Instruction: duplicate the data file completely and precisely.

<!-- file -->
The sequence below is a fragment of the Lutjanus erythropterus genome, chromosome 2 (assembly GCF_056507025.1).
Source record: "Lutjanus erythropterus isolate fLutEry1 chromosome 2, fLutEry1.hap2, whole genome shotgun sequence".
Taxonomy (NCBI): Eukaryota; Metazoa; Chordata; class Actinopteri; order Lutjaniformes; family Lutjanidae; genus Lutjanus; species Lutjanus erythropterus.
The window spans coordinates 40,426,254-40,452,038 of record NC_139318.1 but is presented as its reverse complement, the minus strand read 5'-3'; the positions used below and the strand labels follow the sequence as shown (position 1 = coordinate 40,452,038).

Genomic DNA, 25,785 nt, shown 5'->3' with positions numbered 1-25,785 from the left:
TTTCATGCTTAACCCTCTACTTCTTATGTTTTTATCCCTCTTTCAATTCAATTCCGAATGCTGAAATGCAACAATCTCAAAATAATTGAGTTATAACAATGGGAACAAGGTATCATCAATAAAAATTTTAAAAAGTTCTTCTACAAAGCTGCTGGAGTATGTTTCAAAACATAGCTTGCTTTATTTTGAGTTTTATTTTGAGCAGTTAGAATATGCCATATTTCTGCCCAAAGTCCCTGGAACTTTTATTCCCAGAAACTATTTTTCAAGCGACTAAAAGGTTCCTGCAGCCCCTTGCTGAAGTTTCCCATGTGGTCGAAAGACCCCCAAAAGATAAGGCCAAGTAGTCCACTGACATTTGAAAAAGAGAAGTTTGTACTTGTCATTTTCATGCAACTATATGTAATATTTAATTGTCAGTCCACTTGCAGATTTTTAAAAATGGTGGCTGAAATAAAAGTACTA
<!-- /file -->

The sequence below is a fragment of the Lutjanus erythropterus genome, chromosome 2 (assembly GCF_056507025.1).
Source record: "Lutjanus erythropterus isolate fLutEry1 chromosome 2, fLutEry1.hap2, whole genome shotgun sequence".
Taxonomy (NCBI): Eukaryota; Metazoa; Chordata; class Actinopteri; order Lutjaniformes; family Lutjanidae; genus Lutjanus; species Lutjanus erythropterus.
The window spans coordinates 40,426,254-40,452,038 of record NC_139318.1 but is presented as its reverse complement, the minus strand read 5'-3'; the positions used below and the strand labels follow the sequence as shown (position 1 = coordinate 40,452,038).

Genomic DNA, 25,785 nt, shown 5'->3' with positions numbered 1-25,785 from the left:
TTTCATGCTTAACCCTCTACTTCTTATGTTTTTATCCCTCTTTCAATTCAATTCCGAATGCTGAAATGCAACAATCTCAAAATAATTGAGTTATAACAATGGGAACAAGGTATCATCAATAAAAATTTTAAAAAGTTCTTCTACAAAGCTGCTGGAGTATGTTTCAAAACATAGCTTGCTTTATTTTGAGTTTTATTTTGAGCAGTTAGAATATGCCATATTTCTGCCCAAAGTCCCTGGAACTTTTATTCCCAGAAACTATTTTTCAAGCGACTAAAAGGTTCCTGCAGCCCCTTGCTGAAGTTTCCCATGTGGTCGAAAGACCCCCAAAAGATAAGGCCAAGTAGTCCACTGACATTTGAAAAAGAGAAGTTTGTACTTGTCATTTTCATGCAACTATATGTAATATTTAATTGTCAGTCCACTTGCAGATTTTTAAAAATGGTGGCTGAAATAAAAGTACTA